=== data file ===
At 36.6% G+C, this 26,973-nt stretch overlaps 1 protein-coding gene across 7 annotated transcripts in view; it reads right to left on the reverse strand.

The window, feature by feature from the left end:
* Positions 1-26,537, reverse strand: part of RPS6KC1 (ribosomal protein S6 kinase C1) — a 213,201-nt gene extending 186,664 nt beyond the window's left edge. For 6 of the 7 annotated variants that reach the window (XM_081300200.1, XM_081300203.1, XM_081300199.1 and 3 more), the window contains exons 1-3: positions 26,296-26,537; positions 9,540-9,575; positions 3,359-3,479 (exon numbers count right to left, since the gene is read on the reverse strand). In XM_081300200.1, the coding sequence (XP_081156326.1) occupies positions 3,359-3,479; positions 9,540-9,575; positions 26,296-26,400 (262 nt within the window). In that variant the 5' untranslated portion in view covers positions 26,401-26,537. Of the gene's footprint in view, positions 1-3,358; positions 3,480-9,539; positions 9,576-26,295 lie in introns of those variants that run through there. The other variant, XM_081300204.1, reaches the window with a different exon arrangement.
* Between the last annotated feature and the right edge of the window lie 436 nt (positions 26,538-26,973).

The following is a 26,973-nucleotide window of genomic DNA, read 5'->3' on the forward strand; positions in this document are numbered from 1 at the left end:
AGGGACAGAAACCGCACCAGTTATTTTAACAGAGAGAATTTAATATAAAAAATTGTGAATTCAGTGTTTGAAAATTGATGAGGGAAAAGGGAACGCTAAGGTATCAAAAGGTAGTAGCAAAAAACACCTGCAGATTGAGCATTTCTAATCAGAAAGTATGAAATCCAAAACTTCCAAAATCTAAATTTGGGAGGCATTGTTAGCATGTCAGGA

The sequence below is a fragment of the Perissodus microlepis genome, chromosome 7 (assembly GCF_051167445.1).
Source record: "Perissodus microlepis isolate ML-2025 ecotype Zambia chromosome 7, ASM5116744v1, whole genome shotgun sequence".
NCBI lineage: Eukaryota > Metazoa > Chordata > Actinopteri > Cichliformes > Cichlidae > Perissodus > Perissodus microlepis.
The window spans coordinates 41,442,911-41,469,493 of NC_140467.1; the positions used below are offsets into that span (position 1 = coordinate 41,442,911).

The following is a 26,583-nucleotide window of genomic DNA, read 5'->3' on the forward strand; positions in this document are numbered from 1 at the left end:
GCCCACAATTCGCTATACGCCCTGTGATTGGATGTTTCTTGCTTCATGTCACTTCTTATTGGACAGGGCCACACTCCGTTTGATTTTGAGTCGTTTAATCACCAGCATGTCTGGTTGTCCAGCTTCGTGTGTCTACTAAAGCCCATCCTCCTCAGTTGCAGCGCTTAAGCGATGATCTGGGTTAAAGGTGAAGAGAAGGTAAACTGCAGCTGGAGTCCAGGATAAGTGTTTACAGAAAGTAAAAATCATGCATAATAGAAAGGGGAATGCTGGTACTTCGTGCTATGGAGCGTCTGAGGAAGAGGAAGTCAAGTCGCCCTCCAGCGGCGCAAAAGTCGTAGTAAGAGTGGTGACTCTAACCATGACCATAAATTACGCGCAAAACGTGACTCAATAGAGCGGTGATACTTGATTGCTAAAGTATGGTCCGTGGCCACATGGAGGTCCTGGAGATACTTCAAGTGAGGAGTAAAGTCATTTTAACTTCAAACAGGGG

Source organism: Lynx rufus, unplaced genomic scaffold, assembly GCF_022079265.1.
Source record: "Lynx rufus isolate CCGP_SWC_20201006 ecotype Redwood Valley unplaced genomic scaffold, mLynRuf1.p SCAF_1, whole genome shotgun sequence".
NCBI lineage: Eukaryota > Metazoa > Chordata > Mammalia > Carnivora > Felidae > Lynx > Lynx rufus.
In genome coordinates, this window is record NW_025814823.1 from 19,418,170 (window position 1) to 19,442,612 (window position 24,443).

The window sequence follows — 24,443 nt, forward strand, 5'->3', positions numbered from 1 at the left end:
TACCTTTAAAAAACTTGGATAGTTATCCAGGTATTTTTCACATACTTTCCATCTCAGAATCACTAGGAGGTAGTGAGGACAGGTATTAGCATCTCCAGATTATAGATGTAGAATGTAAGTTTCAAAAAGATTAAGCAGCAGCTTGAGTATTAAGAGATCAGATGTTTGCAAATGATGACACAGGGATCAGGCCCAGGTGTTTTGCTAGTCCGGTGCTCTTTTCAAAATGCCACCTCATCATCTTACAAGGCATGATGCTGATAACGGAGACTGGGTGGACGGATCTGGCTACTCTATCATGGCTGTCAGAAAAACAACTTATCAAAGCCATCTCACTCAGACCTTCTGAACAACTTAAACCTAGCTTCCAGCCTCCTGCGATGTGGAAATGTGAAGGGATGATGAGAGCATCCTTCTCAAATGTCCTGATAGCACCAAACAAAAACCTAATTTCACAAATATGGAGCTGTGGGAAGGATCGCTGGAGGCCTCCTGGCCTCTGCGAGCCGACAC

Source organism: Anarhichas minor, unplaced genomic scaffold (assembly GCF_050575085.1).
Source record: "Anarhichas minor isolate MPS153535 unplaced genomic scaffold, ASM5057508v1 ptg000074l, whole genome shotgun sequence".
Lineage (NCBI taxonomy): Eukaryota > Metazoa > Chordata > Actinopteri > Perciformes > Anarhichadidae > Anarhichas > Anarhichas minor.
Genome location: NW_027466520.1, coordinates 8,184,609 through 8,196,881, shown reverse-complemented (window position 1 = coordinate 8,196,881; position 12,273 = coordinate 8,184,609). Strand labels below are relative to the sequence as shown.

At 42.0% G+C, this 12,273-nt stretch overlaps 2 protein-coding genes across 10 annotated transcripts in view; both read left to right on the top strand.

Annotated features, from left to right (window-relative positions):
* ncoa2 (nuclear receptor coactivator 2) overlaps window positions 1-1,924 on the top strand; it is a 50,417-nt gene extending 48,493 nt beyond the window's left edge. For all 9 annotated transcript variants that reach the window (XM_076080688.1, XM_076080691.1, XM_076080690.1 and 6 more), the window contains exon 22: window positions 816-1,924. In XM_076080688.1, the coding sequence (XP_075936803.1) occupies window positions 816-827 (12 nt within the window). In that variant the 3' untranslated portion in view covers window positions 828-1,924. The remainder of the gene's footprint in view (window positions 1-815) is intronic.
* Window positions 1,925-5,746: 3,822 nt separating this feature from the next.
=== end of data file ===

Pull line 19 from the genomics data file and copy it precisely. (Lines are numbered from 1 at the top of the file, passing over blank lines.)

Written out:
Source organism: Anarhichas minor, unplaced genomic scaffold (assembly GCF_050575085.1).